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COMPARATIVE STUDY
JOURNAL ARTICLE
MULTICENTER STUDY
RANDOMIZED CONTROLLED TRIAL

Intermittent versus continuous intraperitoneal glycopeptide/ceftazidime treatment in children with peritoneal dialysis-associated peritonitis. The Mid-European Pediatric Peritoneal Dialysis Study Group (MEPPS)

F Schaefer, G Klaus, D E Müller-Wiefel, O Mehls
Journal of the American Society of Nephrology: JASN 1999, 10 (1): 136-45
9890319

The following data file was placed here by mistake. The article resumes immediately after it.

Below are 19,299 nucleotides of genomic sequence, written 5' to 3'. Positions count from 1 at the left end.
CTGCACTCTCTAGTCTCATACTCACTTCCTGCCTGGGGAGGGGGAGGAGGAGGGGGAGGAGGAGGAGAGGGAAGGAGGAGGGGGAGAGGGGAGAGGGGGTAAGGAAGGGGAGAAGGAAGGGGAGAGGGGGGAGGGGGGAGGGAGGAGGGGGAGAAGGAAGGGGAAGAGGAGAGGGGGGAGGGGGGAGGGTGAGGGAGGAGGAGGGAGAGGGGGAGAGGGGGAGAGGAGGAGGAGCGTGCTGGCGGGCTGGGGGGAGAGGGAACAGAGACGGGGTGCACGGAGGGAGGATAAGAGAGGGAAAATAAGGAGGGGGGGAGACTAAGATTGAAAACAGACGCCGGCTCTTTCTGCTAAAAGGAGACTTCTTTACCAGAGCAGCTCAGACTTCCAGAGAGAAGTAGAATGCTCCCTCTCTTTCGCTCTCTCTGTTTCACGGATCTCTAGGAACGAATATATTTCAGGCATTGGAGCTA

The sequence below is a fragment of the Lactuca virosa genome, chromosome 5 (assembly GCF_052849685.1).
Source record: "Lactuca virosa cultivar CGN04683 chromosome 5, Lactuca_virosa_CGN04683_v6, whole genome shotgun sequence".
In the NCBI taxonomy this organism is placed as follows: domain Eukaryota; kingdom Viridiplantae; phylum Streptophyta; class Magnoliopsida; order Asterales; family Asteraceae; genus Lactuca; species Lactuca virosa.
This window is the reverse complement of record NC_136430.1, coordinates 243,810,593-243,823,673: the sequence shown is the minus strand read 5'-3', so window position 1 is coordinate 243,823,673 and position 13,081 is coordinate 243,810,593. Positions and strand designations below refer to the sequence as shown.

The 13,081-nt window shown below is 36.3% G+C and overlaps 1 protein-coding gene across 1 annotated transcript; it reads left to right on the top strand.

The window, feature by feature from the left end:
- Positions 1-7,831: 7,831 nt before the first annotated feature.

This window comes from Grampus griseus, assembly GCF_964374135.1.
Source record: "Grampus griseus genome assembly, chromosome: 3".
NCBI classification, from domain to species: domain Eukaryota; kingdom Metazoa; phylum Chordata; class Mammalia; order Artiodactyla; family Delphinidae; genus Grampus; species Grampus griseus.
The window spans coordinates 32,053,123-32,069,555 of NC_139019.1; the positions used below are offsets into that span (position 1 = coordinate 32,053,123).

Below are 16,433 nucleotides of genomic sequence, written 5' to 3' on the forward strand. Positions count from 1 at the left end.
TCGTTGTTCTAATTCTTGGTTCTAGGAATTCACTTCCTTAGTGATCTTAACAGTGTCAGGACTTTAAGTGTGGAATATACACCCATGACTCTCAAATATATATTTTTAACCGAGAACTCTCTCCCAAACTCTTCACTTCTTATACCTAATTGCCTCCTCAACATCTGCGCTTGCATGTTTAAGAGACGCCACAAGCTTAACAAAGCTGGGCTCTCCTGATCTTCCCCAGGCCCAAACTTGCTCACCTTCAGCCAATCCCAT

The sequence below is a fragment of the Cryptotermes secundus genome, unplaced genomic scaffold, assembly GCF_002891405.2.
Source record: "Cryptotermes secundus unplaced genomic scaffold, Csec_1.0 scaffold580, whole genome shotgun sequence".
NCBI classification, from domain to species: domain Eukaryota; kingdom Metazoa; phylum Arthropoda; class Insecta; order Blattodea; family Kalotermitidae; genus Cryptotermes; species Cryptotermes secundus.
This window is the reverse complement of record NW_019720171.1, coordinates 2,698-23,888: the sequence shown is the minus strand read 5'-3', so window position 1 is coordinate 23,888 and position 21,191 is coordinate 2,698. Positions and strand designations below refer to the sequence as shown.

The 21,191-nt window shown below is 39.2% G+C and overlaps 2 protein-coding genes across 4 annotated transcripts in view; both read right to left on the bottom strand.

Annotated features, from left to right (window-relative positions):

Intermittent intraperitoneal antibiotic administration appears as a practical and economical therapeutic concept in continuous peritoneal dialysis (CPD)-related peritonitis, but the equivalence of this principle with standard continuous treatment awaits confirmation by prospective, randomized clinical trials. This study evaluates the efficacy, safety, and clinical acceptance of an initial combination treatment including a glycopeptide (vancomycin or teicoplanin) and ceftazidime, each applied either intermittently or continuously, in a cohort of pediatric patients with CPD-related peritonitis. Patients randomized for continuous treatment received an intraperitoneal loading dose of glycopeptide and ceftazidime followed by maintenance doses added to each dialysate bag. In the intermittent treatment groups, the glycopeptide was administered in two loading doses 7 d apart, and ceftazidime during one dialysis cycle per day. Initial treatment response was evaluated after 60 h by the change in a Disease Severity Score and by the clinical decision to continue initial treatment. Of 152 patients observed for a total of 234 patient years, 90 patients developed 195 episodes of peritonitis (including 27 relapses within 4 wk after end of treatment). Dialysate cultures were positive in 83% of the episodes. In gram-positive peritonitis (79% of culture-positive cases), the primary success (overall 95%) and relapse rates (21%) were not different between continuous and intermittent, or between vancomycin and teicoplanin treatment. Oversensitivity reactions occurred in three and ototoxicity in one vancomycin-treated patient, whereas no such side effects were observed with teicoplanin. Residual renal function declined during peritonitis episodes regardless of treatment modality. In gram-negative peritonitis (18% of cases), intermittent ceftazidime treatment was less successful than continuous treatment according to clinical judgment (3 of 11 versus 10 of 14, P < 0.05), but not when rated by Disease Severity Score (8 of 11 versus 12 of 14). In conclusion, intermittent and continuous intraperitoneal treatment of CPD-related peritonitis with glycopeptides and ceftazidime is equally efficacious and safe when measured by objective clinical criteria. This contrasts with a strong tendency of clinicians to move from intermittent to continuous treatment in severe peritonitis.

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